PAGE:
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by J. F. Kelly, Jr. 2/13/08
If a single adjective could be applied to the major Republican candidates who have struggled, most of them in vain, to gain their party’s presidential nomination, that adjective would be “flexible”. It’s not a bad trait, except when applied to a candidate. Flexibility in an executive or other leader is usually seen as a virtue. Intelligent leaders are open to changing their minds when confronted with new circumstances or information. But in a candidate, flexibility is often viewed as a sign of indecisiveness or a tendency to “flip-flop” on issues. This was the rap on John Kerry and it helped doom his candidacy.
The conservative right, stirred to new heights of hysteria by the perpetually angry radio talk show hosts, is in a major snit over the emergence of Sen. John McCain as the party’s front runner. They need to get over it. As of this writing, former Arkansas governor Mike Huckabee remains in the race but not for long. McCain, say the far-right wingers, is no conservative, having betrayed the cause by having the audacity to stray from the prescribed conservative positions on immigration reform vs. enforcement, campaign finance reform, stem cell research, harsh interrogation techniques and the incarceration of terrorists in Guantanamo.
J.F. Kelly, Jr.
Kelly, Jr. is a retired Navy Captain and bank executive
who writes on current events and military subjects.
He is a resident of Coronado, California. [go to Kelly index]
So Mr. McCain is not a poster boy for all conservative causes. But neither were the other major contenders. Governors Huckabee and Romney were both big-spending liberal governors until they became born-again conservatives in quest of the nomination. Former New York City mayor Rudy Giuliani had a similar epiphany. Most candidates will adjust their positions generously to appeal to the broadest spectrum of voters. Sen. Hillary Clinton is exceptionally good at this, having learned from a real master, who famously once said, “You gotta do what you gotta do.”
But McCain was supposed to be different; a “straight talker”. He scored highest on integrity and authenticity. Here was a man who spoke his mind and was not afraid to differ with his own party and even (gasp!) collaborate with liberal icons like Ted Kennedy on a plan for comprehensive immigration reform, including a path to citizenship for illegals already here. Yet, in the hectic campaigning leading up to Super Tuesday, voters were inundated with recorded messages from Mr. McCain saying, “I’ve listened and learned.” He’d seen the light. He’d now secure the border first, build fences and ensure that illegals go to the back of the line and learn English. It was a very different John McCain, but hey, you gotta say what you gotta say. The question is: Does he mean it?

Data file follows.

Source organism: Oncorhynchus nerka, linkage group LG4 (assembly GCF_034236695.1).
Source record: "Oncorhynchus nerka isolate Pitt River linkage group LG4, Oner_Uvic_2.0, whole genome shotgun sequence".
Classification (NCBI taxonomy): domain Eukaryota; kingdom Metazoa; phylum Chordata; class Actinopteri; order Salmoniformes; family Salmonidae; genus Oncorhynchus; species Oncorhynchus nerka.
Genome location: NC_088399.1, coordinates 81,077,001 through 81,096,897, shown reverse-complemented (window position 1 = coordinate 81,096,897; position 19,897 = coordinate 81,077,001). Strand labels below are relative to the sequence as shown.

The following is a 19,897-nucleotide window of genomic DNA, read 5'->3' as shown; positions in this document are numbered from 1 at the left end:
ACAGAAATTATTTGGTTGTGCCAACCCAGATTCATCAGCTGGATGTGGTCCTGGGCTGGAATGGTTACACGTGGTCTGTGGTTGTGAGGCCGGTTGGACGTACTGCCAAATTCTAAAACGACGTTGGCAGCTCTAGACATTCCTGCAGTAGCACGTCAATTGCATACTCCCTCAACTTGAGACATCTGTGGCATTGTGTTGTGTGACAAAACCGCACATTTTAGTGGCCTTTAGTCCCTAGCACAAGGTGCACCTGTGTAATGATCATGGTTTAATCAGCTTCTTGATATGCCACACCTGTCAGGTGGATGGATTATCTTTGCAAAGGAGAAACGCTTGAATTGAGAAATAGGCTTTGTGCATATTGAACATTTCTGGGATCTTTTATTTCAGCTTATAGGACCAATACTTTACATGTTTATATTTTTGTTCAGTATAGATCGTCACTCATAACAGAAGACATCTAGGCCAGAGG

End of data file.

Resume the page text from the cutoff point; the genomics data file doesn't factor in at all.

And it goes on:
He won by big numbers on Super Tuesday and subsequent primaries but not among arch- conservatives. Some of them vowed that they would never vote for John McCain. They would rather sit out the election or vote for whoever emerges victorious from the Democratic catfight. They would prefer, some said, to see a Democrat in the White House who they could do battle with for the next four years while they regrouped for a 2012 election bid behind a “real” conservative.
How stupid is that? What this country doesn’t need is four years of a Democratic administration that is inexperienced and clueless on the economy and defense, while conservatives sulk and say, “I told you so!” It is time for all Republicans, Independents (and friendly Democrats) to unite behind Mr. McCain, who will hopefully choose a conservative, economy-wise VP running mate like Forbes CEO Steve Forbes or former Texas senator Phil Gramm, either one of whom would also make a fine Treasury Secretary. Such a ticket will offer voters a choice between an administration that is at least moderately conservative and a liberal, tax-and-spend Democratic administration working hand in hand with a tax-and-spend Democratic Congress to raise taxes, appoint and confirm constructionist judges to “update” the Constitution, leave a mess behind in Iraq and initiate a world-wide retreat in the war on terrorism. CRO
2008 J. F. Kelly, Jr.